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Former lawmaker, man who shot her speak during Suns arena debate

Mary Rose Wilcox, in a 2014 file photo (AP Photo/Ross D. Franklin)

PHOENIX – A bizarre scene played out during Wednesday’s Phoenix City Council meeting when a former councilwoman and the man who shot her two decades ago both took part in discussions about the downtown arena renovation plan.

Mary Rose Wilcox was on the Council when funding for the Phoenix Suns’ arena was first approved, and she was on the Maricopa County Board of Supervisors in 1997 when they voted for a sales tax to build the downtown baseball stadium.

Wilcox appeared at the meeting to speak in support of the new $235 million renovation, which ended up passing by a 6-2 vote.

Under the plan, the city will contribute $150 million from its Sports Facilities Fund, which is made up of tourism taxes on hotels and rental cars, toward the total cost. The Suns will cover the rest.

During the public comment session, Wilcox said the tourism tax she helped pass was in part designed to pay for renovations when the time came.

“I ask you to keep the promise of the council that voted on this and renovate this building with this tax,” she said. “It’s needed.”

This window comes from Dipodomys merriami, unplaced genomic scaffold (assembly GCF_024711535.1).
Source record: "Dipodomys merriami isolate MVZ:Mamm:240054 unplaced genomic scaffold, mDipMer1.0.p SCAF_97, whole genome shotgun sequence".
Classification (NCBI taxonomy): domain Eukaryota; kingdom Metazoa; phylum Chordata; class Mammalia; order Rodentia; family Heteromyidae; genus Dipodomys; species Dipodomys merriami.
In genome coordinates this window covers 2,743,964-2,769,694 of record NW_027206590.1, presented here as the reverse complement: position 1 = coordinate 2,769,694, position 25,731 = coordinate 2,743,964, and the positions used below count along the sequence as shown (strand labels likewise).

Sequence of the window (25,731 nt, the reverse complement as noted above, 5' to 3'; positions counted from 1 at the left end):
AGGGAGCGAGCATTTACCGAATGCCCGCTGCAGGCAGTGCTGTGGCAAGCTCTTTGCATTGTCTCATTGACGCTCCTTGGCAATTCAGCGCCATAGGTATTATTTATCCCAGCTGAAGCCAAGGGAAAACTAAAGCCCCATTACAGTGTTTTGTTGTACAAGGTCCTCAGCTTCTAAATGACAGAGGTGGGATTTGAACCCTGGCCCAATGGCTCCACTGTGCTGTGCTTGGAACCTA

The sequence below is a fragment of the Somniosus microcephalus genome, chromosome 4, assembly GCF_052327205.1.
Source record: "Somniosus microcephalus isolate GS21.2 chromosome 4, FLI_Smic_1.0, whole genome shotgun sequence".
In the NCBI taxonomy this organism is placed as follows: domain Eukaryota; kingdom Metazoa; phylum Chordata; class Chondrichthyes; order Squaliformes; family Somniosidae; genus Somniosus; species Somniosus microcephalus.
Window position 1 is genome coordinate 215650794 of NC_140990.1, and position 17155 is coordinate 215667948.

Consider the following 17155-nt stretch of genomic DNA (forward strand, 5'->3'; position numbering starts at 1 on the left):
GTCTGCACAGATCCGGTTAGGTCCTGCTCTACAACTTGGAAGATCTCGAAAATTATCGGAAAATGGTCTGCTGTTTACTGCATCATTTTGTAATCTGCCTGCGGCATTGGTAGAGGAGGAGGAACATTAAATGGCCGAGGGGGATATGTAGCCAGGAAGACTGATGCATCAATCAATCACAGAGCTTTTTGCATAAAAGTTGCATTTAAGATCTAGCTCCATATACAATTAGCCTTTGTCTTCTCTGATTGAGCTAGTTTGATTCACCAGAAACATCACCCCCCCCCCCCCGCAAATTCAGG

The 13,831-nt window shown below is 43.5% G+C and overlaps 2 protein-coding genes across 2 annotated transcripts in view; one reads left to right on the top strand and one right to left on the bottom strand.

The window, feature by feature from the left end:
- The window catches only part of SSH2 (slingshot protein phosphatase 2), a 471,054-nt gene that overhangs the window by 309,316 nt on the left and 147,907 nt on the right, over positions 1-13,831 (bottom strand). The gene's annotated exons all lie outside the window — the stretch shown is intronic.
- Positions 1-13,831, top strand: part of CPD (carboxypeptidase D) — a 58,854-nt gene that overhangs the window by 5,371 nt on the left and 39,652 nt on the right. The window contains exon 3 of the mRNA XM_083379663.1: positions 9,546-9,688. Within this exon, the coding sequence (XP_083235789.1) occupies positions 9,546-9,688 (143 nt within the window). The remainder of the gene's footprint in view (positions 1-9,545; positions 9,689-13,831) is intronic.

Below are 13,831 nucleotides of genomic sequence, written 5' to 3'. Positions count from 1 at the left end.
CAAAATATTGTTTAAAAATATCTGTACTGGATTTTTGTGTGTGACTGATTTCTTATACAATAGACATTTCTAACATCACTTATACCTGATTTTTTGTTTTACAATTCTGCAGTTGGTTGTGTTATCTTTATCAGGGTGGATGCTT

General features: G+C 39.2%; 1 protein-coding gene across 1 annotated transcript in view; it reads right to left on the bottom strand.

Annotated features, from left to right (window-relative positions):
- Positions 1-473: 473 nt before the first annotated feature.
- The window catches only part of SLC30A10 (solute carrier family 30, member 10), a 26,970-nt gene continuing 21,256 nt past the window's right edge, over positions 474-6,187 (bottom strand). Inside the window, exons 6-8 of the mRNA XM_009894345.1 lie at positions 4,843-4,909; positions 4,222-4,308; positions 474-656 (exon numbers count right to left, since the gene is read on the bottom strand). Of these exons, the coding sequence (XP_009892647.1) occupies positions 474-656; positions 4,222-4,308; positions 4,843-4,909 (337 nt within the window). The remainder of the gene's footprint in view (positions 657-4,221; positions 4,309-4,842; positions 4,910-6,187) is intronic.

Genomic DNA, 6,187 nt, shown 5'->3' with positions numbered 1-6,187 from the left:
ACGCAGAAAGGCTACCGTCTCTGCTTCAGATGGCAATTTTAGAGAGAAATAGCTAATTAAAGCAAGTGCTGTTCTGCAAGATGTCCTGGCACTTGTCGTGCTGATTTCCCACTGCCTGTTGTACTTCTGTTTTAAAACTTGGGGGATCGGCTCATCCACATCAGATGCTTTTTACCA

Just a few speakers after Wilcox finished, Larry Naman was called to the microphone by Interim Mayor Thelda Williams, who didn’t seem know recognize his name.

Naman spent 12 years in prison for shooting Wilcox because she voted for the baseball stadium tax.

At his trial in 1998, he alluded to the tax repeatedly in his opening and closing statements and when he called himself to the stand, saying “Violence was justified in this case.”

He picked right up on that theme Wednesday, taking the chamber by surprise.

“The public must be allowed to vote on this,” he said. “If you go ahead and pass this, you are crossing the line and carrying out the equivalent of an act of violence against the public.”

He then calmly described how he shot Wilcox on Aug. 13, 1997, as part of his rambling comments, during which he said he was afraid Arizona Diamondbacks founder Jerry Colangelo and the state’s political leaders would have him assaulted and killed in jail.

He repeated his mantra that passing the Suns arena proposal would be the equivalent of a violent act several times during his bizarre diatribe.

After Naman finished, Councilman Michael Nowakowski interjected before the next speaker to apologize to Wilcox.

“She did what she thought was right, and we as elected officials have to vote on tough issues and we shouldn’t be threatened,” he said.

The Associated Press contributed to this report.

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